Lessons on Direct Mail from the Shuberts

In their most recent edition of Market Notes (their monthly email to the industry with tips and tricks on how to sell more tickets), the Shuberts were kind enough to open up the treasure chest of data they have at their e-fingertips to offer us some suggestions on best practices for direct mail.

Their first proclamation was, which I wholeheartedly agree with, Direct Mail is not going the way of the Print Ad.  It’s alive and printing, and here are a few suggestions (courtesy of our friends at Shubert Ticketing), on how to improve your results.  And for those of you old enough to remember the old EF Hutton ads . . . well, replace EF with Shubert Ticketing.  (Click here if you need a reminder.)

Get the word out early. Shows out earliest with their direct mail piece generally do better than those out later. In spring 2011, those that went out in January or early February returned more than those that went in March, so it could be worthwhile to make direct mail part of your initial marketing push. If a show is going out late with its mailer, it might be wise to exclude people who have already bought a show that season.

There’s gold in the ‘burbs! In our research, nearly 60% of web and phone sales from direct mail campaigns came from the suburbs (almost 70% for some shows). The top shows enjoyed twice as many tickets sold from the suburbs as they did from NYC. This suggests that there are weaknesses in Broadway’s advertising to those outside NYC proper, and when we speak directly to suburban customers for a show they want at the right price, they respond.

Varied pricing doesn’t mean confusion. Direct mail pieces that included two different sets of prices did not see diminished return, and for shows where the audience bought heavily into the weekends, a higher price on weekends brought in more dollars. We’ve seen instances where increasing the discounted top price on a mailer and adding more pricing levels had a positive impact at all price points. In fact, one of the top-selling shows had six different prices on its mailer.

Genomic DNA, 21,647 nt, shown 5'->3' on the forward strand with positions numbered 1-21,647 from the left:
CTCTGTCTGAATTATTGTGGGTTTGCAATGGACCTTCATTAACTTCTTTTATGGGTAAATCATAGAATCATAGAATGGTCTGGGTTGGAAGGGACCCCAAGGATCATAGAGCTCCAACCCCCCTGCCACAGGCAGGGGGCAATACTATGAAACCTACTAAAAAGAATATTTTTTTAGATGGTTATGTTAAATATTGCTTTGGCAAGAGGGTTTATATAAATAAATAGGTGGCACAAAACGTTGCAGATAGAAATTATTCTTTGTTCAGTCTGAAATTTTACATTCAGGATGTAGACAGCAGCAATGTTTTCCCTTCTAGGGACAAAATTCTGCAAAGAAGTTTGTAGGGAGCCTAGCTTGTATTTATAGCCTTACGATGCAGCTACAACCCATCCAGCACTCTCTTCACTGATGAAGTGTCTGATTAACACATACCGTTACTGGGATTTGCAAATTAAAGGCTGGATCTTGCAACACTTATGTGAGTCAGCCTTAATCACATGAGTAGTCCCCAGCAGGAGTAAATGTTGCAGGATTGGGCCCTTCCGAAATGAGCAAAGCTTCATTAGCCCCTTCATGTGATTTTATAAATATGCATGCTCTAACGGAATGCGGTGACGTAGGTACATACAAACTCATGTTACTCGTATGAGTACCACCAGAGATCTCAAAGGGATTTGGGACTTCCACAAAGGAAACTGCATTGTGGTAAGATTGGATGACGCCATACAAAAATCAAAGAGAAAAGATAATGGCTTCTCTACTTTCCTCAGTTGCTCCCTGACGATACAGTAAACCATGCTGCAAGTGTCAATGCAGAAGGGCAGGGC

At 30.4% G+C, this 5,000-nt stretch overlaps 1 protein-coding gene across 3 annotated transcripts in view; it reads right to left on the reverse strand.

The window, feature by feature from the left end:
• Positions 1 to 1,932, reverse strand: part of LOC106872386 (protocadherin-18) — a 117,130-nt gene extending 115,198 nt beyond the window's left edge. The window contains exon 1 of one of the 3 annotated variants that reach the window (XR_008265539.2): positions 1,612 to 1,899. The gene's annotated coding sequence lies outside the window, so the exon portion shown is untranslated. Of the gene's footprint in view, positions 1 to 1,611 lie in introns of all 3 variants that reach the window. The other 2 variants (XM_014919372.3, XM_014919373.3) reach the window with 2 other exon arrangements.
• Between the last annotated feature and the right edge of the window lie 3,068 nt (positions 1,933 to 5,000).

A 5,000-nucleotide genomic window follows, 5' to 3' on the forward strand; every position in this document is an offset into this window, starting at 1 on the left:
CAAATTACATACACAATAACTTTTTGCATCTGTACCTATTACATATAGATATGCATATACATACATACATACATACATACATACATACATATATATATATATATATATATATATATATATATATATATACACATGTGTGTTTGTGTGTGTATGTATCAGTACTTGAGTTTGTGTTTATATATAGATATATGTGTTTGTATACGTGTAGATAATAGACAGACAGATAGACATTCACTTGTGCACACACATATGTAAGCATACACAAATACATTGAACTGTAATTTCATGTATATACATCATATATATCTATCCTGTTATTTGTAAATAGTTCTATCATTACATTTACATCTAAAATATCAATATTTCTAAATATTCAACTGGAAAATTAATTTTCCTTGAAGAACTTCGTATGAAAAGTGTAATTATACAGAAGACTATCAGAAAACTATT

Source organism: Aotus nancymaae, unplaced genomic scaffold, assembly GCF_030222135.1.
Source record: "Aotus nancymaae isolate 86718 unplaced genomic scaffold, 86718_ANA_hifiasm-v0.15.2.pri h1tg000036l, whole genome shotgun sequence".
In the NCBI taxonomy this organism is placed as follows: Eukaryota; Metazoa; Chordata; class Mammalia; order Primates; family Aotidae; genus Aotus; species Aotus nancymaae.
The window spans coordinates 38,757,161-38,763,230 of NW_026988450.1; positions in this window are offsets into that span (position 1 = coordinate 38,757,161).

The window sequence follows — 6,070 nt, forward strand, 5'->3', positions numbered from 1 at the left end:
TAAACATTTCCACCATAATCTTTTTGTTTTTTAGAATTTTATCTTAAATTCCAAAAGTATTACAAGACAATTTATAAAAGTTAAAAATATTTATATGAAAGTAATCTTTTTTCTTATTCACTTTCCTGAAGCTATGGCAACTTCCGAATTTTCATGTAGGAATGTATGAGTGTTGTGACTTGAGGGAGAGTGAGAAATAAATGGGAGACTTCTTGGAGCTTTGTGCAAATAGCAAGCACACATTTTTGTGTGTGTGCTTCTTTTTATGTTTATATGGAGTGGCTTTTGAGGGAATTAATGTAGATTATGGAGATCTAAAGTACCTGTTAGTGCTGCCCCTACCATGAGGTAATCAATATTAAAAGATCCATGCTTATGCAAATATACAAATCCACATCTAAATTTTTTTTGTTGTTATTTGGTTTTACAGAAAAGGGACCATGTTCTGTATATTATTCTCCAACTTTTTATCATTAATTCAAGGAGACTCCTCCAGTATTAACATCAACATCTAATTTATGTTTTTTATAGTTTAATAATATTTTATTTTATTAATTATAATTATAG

Mind your bottom line. Prices on direct mail pieces may not need to be as low as has been previously thought. In spring 2011, the average price on direct mail for new shows was $73.68; by fall 2011, it jumped to $78.13, an increase of $4.45 or 6%. Plays came in a little below average at $76.81, while musicals averaged $79.92. And this spring, we’re seeing average prices in the mid-$80s for new Telecharge shows.

These findings aren’t definitive, but they do raise some interesting questions about whether we’re doing all we can to ensure the effectiveness of direct mail campaigns. By targeting buyers outside the city, varying price points and not undercutting prices, and by using direct mail early in the campaign, new Broadway shows can make sure that the money spent on direct mail is worthwhile. The more we can improve the effectiveness of these campaigns, the easier it will be to set new shows on the road to success.

Special thanks again to Shubert Ticketing for the sharing of this information.  By nature, the theater is a collaborative art form.  And therefore, it must be a collaborative business as well.

The sharing of information is how we will survive.

 

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